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Dr. Lorne Lavine, founder and president of The Digital Dentist, has more than 30 years invested in the dental and dental technology fields. A graduate of USC, he earned his DMD from Boston University and completed his residency at the Eastman Dental Center in Rochester, N.Y. He received his specialty training at the University of Washington and went into private practice in Vermont until moving to California in 2002 to establish TDD, a company that focuses on the specialized technological and HIPAA needs of the dental community. He can be reached at email@example.com or 866-204-3398.
As dental practices make the shift, the team needs to be set up to work safely from home while you re-evaluate your cybersecurity preparedness and HIPAA compliance.
I hope that all of you are staying safe and healthy during this difficult time. Few-if any-dental offices are unaffected by the COVID-19 outbreak, and many are reduced to seeing emergencies only, while some are completely shut down. However, the task of running your practice is still very much intact. You still have a business to run, bills to pay, patients to contact, etc.
Many practices are setting up their team members to work from home (WFH). While I highly recommend doing this, it’s important to understand that HIPAA privacy and security laws are still very much in place. This article will discuss the considerations to make when setting up your work-from-home team.
The most critical decision you need to make is the choice of software, for a few reasons. First, there are certain criteria that HIPAA uses to determine if a software system meets their criteria or not. The company must be willing to sign a Business Associates Agreement with you since you are accessing protected health information. The software must have auditing and logging. Basically, HIPAA requires that anytime someone accesses patient information, you need to know who accessed it, when, for how long, and what they did. Also, the software needs to have “auto shutoff.” What that means is that if you walk away from your home computer that is connected to your office, the connection should terminate after a certain period of inactivity, otherwise anyone with access to your computer (spouse, kids) could potentially be accessing your data. Finally, the software has to use an encrypted connection.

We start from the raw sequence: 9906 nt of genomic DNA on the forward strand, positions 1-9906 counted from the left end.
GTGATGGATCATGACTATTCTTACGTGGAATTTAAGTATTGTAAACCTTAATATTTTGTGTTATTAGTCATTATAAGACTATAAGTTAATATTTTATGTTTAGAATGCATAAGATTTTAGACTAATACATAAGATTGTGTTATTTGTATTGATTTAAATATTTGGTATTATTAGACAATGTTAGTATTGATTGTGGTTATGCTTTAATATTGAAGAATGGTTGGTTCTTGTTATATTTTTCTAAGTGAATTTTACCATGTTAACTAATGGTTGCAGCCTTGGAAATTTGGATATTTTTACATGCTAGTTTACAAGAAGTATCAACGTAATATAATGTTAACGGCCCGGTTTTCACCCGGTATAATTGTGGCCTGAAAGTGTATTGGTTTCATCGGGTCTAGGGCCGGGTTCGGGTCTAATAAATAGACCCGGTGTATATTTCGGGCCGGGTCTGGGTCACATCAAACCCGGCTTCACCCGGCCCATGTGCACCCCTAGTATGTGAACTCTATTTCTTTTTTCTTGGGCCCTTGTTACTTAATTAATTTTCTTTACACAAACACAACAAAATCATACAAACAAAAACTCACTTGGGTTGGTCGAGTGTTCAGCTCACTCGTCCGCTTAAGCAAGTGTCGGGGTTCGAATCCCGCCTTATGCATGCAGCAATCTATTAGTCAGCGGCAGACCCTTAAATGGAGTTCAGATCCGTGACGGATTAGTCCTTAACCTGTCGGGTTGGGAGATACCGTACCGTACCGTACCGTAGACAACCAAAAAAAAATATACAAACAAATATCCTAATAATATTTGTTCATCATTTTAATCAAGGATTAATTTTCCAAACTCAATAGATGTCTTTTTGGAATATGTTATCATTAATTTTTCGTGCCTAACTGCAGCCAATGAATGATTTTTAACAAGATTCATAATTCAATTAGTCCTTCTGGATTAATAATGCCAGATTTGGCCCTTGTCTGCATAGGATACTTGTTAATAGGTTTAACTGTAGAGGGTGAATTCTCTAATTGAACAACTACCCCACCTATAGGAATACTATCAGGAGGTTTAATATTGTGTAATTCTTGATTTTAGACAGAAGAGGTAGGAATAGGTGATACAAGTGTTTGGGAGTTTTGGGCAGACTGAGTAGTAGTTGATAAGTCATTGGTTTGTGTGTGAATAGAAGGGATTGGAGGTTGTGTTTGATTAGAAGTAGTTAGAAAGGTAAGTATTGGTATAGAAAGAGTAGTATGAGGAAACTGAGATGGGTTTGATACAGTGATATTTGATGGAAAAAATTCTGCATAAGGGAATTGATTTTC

So, what are the options I recommend? I’m a big fan of TeamViewer and LogMeIn. TeamViewer is usually the best option as they offer a free version for home use. LogMeIn, like TeamViewer, is HIPAA compliant, but their least expensive option is $350/year.
What about some of the better-known programs like Windows Remote Desktop (RD) or VNC? While we sometimes use VNC or RD for internal use, they aren’t good options for HIPAA. Besides not meeting most of the criteria I mentioned above, both require that you open a port on your firewall to allow access through, which is never a good idea. Both TeamViewer and LogMeIn do not require making any changes on your firewall.
The other thing that offices need to be aware of is that most people’s home networks are nowhere near as secure as their office, so there are a few things you should focus on to increase your level of security:
Learn to recognize emails that are scams or phishing attempts. Never click on links from emails that you weren’t expecting, and avoid too good to be true offers, things like that.
Tighten up the security on your home router. Change the default password, use a password that isn’t easy to crack, limit access to just devices that you approve.
Change, or at the least re-evaluate the passwords you use for all your major sites like banking and credit cards, make sure they are complex, and never use the same password on more than one site. If you have trouble remembering passwords, use a password manager like Roboform or LastPass.
Update all your operating systems, programs and apps on your computer, phone, and laptops.
Limit access to your work device to just you; family and friends should use their own devices.
This is a challenging time for all dental offices, but offices should make the best possible use of this downtime. Not only should you ensure that your team is setup to work safely from home, now is a great time to re-evaluate your cybersecurity preparedness and HIPAA compliance. When this crisis is over, once again, time will be your most precious commodity!